Another great resource my older boys enjoyed in elementary school was watching the Secret Millionaires Club videos. Warren Buffett himself stars in this series about a group of kids, covering money lessons from running a business to the cost of brand loyalty. My boys found them so much fun we watched them all in one sitting.
Before your kids finish high school, you’ll want to make sure you’ve schooled them on the basics of budgeting, saving and investing, emergency funds, retirement accounts, and the like. Since my oldest son is in high school now, we go through some of the investment statements so he can learn to read and understand them. Once he gets a job we’ll go through budgeting, saving, and retirement accounts.
And if paying for college is a goal of yours (totally fine if not) get your middle and high schooler involved in the process of saving and investing for it. Not only will they be clear on just what you will and won’t pay for, but it’s a great learning opportunity for them.
What about the intangible money lessons – concepts like delayed gratification, goal setting, discipline, and wise spending?
Intangible lessons can be trickier to teach to your kids than the practical ones. And I would argue that these just might be the more important lessons to learn. The method I use, which seems to work very well, is using everyday events and conversations to help my kids come to their own wise conclusions.
How does this play out in real life? Let’s look at a few examples from lessons I’m working on with my boys:
- Goal setting and delayed gratification – My oldest son badly wanted a Lego Death Star when he was younger. We looked up the cost together and talked about how he could save up for it. He saved for over a year to get this, and then “Santa” chipped in the rest. Now, almost a decade later, he still plays with this Lego set.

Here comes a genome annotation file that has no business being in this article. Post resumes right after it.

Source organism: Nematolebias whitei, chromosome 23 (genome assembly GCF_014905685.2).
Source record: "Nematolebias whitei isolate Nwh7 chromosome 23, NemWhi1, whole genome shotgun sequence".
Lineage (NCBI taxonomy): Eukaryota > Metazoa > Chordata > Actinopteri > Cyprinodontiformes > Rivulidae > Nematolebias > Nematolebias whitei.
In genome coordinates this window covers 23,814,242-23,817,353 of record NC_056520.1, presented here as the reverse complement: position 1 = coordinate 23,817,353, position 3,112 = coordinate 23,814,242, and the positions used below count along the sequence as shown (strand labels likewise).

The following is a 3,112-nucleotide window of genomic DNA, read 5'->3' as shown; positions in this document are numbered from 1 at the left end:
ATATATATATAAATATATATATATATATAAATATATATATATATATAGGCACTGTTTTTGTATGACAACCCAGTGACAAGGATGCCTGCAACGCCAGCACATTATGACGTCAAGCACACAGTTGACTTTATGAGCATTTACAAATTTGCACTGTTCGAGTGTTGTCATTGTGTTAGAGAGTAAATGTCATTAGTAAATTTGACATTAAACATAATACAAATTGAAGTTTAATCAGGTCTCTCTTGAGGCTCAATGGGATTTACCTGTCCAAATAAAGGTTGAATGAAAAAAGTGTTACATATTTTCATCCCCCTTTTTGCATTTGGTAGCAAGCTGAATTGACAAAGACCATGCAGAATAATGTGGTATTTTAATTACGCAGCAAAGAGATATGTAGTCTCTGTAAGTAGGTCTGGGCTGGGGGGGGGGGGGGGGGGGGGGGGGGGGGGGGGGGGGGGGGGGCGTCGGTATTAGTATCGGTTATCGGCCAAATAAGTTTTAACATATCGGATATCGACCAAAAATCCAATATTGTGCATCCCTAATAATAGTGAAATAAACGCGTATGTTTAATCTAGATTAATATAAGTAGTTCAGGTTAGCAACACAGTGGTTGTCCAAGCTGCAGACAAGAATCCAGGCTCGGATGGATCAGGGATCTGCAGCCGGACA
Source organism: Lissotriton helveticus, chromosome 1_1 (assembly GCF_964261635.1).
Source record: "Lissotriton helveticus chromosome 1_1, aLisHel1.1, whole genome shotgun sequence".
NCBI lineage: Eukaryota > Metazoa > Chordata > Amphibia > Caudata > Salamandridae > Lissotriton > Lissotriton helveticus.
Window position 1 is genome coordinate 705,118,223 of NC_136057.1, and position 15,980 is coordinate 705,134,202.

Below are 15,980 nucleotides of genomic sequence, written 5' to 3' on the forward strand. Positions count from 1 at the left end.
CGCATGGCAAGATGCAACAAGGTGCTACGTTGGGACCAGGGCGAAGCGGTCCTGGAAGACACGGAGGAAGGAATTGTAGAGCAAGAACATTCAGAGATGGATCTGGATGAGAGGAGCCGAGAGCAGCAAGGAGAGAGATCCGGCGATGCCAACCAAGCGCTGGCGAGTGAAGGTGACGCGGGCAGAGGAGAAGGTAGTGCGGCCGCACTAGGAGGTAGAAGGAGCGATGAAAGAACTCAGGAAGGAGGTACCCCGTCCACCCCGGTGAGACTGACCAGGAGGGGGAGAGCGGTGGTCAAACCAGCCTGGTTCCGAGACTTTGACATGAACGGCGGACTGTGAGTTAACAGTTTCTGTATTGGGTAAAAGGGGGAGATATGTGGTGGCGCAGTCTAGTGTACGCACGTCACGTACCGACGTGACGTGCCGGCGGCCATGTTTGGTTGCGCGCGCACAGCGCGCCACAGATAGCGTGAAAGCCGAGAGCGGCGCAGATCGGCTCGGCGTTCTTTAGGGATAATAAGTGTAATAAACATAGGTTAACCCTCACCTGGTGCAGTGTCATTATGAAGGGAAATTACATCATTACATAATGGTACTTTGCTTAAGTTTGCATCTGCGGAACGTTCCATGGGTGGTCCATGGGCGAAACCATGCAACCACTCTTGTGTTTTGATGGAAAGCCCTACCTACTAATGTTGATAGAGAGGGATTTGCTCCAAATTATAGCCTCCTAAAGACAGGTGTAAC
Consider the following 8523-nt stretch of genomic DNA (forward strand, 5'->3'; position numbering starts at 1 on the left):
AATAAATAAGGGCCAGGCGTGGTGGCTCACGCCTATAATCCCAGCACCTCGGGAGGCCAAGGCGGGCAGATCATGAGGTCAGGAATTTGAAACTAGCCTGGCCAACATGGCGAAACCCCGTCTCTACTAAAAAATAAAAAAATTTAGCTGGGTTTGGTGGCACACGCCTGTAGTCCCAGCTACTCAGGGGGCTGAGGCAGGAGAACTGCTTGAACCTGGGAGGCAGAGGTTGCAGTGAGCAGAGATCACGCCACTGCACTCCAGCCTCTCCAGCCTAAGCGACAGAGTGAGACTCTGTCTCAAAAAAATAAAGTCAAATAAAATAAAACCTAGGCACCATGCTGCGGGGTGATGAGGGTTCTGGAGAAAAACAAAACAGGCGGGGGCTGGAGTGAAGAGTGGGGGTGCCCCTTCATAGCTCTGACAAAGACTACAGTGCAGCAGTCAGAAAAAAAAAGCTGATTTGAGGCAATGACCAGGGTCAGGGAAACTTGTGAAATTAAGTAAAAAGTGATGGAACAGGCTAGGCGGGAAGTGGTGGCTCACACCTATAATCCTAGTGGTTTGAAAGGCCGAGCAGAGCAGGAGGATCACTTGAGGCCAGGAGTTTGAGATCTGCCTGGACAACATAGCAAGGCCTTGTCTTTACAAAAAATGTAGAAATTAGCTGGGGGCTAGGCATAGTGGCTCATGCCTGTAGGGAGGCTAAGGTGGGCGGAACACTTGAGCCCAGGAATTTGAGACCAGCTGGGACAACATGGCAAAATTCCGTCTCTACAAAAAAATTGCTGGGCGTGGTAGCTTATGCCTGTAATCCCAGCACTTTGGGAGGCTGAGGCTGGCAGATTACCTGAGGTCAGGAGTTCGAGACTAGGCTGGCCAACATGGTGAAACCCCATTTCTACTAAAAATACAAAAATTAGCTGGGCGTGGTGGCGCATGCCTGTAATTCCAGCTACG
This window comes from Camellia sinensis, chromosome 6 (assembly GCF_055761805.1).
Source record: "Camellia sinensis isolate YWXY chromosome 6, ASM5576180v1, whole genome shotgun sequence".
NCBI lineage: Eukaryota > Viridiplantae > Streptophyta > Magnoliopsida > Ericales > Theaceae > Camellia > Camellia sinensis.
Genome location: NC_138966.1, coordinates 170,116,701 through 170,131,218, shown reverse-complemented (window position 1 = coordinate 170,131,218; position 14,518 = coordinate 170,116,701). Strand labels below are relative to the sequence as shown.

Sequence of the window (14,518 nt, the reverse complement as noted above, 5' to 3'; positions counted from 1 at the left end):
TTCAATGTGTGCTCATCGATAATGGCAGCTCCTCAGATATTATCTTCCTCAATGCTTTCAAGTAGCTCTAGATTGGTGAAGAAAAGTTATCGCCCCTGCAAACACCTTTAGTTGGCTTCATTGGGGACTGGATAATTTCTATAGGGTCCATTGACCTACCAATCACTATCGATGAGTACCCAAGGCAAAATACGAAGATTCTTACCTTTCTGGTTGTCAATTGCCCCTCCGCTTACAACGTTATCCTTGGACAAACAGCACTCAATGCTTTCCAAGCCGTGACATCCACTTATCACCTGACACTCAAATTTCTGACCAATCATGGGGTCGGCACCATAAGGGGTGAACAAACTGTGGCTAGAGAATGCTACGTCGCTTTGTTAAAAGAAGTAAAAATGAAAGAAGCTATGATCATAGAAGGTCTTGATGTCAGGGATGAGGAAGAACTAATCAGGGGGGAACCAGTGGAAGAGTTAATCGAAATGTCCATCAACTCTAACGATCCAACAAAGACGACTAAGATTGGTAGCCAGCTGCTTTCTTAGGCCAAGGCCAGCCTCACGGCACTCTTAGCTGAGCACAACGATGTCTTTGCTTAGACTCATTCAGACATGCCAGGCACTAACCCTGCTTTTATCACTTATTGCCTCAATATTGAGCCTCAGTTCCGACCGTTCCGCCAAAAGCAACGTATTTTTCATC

- Wise shopping and money mistakes– I let my kids make some small money mistakes, like spending their money on toys I know they won’t love in the long term (hoverballs and wizard chess, specifically). Making some small mistakes when they’re young, and not saving them from their mistakes, helps them avoid making big mistakes when they’re older
- Some things are more important than money – A big part of personal finance is imparting your own personal values into your spending. If you value travel, you spend on it. If education is a priority, you put your money there. My oldest son happens to treasure a watch handed down from his great-grandfather, so when it broke, I didn’t hesitate to spend $100 to fix a $50 watch
- Price doesn’t always mean quality – We buy a lot of our kids clothes, books, and toys secondhand, and we’ve been doing this since my 14 year old was a baby. Sharing in the excitement of scoring a good deal at a thrift store, consignment shop, or tag sales shows kids that good deals are out there and how to find them. My oldest son still brags about the time he spent $1 on a popcorn popper at a tag sale!
The important part here is the conversation – and not saving them from themselves. Whenever they ask you to buy them something, it’s an opening to talk about how to find a bargain. If they start talking about how everyone else has cooler stuff than they do, talk about aligning spending with your values, and why you don’t value the extra price that goes with the name brand. If they spend all their money on something that they stop playing with in a few days, talk about how that money could have gone towards a purchase that would have lasted longer.
Talking with your kids in an age-appropriate, conversational way about these kinds of money topics helps them learn without feeling lectured. Just make sure it’s a real two-way conversation, and ask them probing questions to help them come to their own conclusions
Positive, Healthy (and Wealthy) Money Mindset
Your kids will pick up on what you say and do – even when you think they’re not paying attention. So be sure to watch how you talk about money around your kids. Share your smart spending excitement, and how hard you’ve worked to reach your own goals. Your kids will absorb and internalize the lessons you’re teaching through your words and actions much more than they would any lecture.